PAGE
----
The federal government currently gives a 30% tax incentive to individuals who install a solar energy system on their house - a good idea. As these systems are installed directly on a person’s house or property, it bypasses many of the regulations that slow down a publicly built project, is much simpler (in comparison to a wind project) to implement, and so could produce a greater percentage of clean energy in the shorter term. Why not also give a corporate tax incentive for home builders who install solar panels in new housing construction projects? People will immediately use clean energy when a system is already installed on the home and the cost is included in the price of the house. The housing industry could also use the boost in sales they are likely to get if a buyer knew that a solar energy system would already be installed on the home, and you would have the added benefit of an immediate contribution to clean power generation. While I am a “no nukes” guy, I am on board with the idea of natural and clean sources of energy, Wind turbines, solar panels, and even clean coal are all great technologies and are indeed worth developing further, but the idea that any of these options can come up to speed and replace oil and natural gas even in the next several decades is simply ludicrous. With the added imperative of ending our dependence on one of the most politically unstable and hostile areas of the world for a large percentage of our oil imports, it’s really time for a bit of perspective as to what constitutes “environmentally friendly.” Phil Shepherd is a freelance writer from the Seattle area.
Note: 283.9 trillion cubic feet = 67420 Billion Barrels
The Department of Africana Studies: A Case of Unintended Consequences Oliver Hudson
very Brown student is familiar with Dr. King’s words: “I look to a day when people will not be judged by the color of their skin, but by the content of their character.” And yet unfortunately, Dr. King’s vision falls short of reality at Brown’s academic department entrusted with the education of his work: Africana Studies. The department has a noble and worthwhile goal - “the critical examination of the theoretical, historical, literary, and artistic developments of the various cultures of Africa and the African Diaspora.” The approach, however, produces the opposite of the intent. The department is organized around a race. This places the focus of study on the concept of race itself instead of on the “historical, literary, and artistic” content of people of that race. The racedriven approach to content ingrains the practice of reasoning by racial classifications. Even today we face this mindset repudiated almost half a century ago by Dr. King.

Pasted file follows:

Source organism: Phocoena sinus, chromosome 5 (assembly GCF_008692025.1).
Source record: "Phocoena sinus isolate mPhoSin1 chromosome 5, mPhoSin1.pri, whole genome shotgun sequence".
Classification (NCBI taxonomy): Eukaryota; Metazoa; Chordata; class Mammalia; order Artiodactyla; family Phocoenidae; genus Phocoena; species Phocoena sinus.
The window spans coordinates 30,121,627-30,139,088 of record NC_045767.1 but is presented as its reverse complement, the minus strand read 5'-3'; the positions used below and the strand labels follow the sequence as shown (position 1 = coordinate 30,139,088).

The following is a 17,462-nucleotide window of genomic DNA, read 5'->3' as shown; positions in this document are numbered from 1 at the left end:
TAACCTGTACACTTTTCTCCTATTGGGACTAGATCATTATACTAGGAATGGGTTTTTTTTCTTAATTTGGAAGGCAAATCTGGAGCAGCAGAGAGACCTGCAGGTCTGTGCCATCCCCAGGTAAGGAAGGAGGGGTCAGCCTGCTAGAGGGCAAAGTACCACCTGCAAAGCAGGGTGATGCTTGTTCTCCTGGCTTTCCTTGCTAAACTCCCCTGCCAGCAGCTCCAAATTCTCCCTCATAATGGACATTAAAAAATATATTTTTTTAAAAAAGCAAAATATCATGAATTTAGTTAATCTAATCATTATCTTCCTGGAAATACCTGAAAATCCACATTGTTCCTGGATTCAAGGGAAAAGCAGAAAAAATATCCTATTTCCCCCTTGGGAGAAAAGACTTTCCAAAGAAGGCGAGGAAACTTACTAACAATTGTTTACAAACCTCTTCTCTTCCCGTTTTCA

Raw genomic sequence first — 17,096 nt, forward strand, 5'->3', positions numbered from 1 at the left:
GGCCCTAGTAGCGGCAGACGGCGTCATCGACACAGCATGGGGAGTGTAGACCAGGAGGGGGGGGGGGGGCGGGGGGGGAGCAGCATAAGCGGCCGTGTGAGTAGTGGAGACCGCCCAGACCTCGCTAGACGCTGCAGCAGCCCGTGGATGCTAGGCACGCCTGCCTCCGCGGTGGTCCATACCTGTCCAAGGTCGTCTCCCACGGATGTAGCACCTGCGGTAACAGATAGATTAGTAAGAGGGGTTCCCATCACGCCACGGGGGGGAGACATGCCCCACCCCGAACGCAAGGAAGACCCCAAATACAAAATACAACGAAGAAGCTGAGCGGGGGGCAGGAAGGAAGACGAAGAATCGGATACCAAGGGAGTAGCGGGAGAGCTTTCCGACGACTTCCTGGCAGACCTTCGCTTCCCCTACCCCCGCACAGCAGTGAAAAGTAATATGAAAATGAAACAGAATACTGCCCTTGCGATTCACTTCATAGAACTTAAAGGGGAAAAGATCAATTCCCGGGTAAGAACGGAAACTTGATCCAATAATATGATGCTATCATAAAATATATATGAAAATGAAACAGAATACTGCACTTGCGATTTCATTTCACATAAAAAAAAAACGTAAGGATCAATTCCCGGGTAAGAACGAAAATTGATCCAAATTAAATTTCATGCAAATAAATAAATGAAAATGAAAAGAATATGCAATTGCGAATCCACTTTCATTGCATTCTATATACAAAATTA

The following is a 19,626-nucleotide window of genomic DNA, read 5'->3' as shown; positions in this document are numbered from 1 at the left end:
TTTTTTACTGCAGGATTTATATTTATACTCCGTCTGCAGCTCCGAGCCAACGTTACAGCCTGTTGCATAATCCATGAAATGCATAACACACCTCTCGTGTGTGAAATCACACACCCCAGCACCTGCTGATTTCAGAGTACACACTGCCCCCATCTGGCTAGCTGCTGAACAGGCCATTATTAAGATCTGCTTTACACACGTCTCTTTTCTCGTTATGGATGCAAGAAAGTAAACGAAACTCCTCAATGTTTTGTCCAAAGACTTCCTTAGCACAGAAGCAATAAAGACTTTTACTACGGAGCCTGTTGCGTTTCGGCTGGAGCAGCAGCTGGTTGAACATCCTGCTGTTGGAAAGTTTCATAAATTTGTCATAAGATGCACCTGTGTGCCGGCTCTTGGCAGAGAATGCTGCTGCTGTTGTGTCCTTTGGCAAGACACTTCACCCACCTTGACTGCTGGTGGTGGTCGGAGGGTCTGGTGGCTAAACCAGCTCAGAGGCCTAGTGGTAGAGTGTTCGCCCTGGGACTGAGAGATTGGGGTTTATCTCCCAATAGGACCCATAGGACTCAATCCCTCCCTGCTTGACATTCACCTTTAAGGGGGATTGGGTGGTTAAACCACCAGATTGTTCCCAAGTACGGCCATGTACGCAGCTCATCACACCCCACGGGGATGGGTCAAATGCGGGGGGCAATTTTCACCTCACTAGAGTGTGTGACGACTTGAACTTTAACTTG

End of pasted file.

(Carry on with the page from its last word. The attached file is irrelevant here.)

The race-driven approach to content ingrains the practice of reasoning by racial classifications.
The department fosters racebased reasoning in students and faculty by treating history, literature, and art as racial issues rather than broad disciplines that only occasionally warrant discussion of race. For instance, consider the recent course offerings of the department. “Afro Latin Americans and Blackness
in the Americas” instructs students in a “critical discussion of national images and realities about blackness…” Courses such as this teach students that the study of as broad a topic as a nation’s history should be understood by artificial race labels such as “blackness.” Students emerge with a view of Latin America distorted by an overemphasis on race, which, unlike other topics such as economics or law, has hardly a controlling influence on nations or their people. The regularly offered course on Brazil exclusively focuses on the “theorization of race, racial identity and race relations in contemporary Brazil,” giving the same impression that an understanding of a culture is not much more than a matter of pigmentation. “Race, Gender, and Urban Politics” too can’t escape characterizing the Africana urban experience as anything but an amalgamation of “race, gender, class, and sexuality.” These courses and practically all the others make it is nearly impossible to read through the department’s course descriptions and find a course that studies the history, literature, and art of people of African descent as history, literature, and art. Instead each course fixates on superficial notions of race to the detriment of the actual substance of Africana history, literature, and art. Under race-driven reasoning, Students learn that determining the relevance of race is the ultimate goal. Additionally, the department’s emphasis on race functions as a platform for the advocacy of political views. For instance, the department offers courses such as “Black Radical Tradition” and “20th Century Black
Feminist Thought And Practice in the US.” These courses cover the topics of “Africana feminism/womanism, black nationalism, Marxism-Leninism-Maoism, Pan-Africanism, and radical democracy.” Required readings include:
“The department’s em-